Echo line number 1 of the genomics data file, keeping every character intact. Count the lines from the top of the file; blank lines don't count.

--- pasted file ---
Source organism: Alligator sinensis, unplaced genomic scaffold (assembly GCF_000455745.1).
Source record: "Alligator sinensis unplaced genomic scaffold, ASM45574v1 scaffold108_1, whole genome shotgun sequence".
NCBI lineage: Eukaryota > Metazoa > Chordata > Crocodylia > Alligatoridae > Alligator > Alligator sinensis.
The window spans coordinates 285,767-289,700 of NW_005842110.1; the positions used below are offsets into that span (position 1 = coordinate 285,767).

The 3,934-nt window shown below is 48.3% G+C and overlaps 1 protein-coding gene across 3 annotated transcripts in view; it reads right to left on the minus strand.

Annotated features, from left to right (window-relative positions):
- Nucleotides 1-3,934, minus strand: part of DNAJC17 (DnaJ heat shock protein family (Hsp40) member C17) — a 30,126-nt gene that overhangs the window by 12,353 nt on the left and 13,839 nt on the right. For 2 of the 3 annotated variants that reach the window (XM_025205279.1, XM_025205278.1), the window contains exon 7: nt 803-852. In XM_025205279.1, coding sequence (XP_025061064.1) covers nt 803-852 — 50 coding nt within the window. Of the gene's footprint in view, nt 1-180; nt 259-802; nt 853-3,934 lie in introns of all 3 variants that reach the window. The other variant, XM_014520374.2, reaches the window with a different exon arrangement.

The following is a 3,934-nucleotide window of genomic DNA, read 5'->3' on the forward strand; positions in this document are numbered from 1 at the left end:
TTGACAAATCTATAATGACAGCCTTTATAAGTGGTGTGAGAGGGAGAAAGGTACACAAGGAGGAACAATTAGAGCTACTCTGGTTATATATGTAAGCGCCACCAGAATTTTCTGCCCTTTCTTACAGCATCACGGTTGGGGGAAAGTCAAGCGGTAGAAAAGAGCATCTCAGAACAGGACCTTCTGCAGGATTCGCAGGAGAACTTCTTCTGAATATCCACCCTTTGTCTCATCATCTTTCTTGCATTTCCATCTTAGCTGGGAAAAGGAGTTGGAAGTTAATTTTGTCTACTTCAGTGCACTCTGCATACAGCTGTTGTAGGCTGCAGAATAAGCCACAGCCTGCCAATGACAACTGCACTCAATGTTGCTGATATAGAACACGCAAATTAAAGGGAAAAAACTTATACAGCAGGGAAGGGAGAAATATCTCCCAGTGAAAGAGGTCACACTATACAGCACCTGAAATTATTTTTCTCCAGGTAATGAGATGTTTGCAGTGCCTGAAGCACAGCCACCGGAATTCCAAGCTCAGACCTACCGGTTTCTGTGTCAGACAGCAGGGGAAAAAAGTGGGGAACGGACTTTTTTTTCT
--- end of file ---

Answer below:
Source organism: Alligator sinensis, unplaced genomic scaffold (assembly GCF_000455745.1).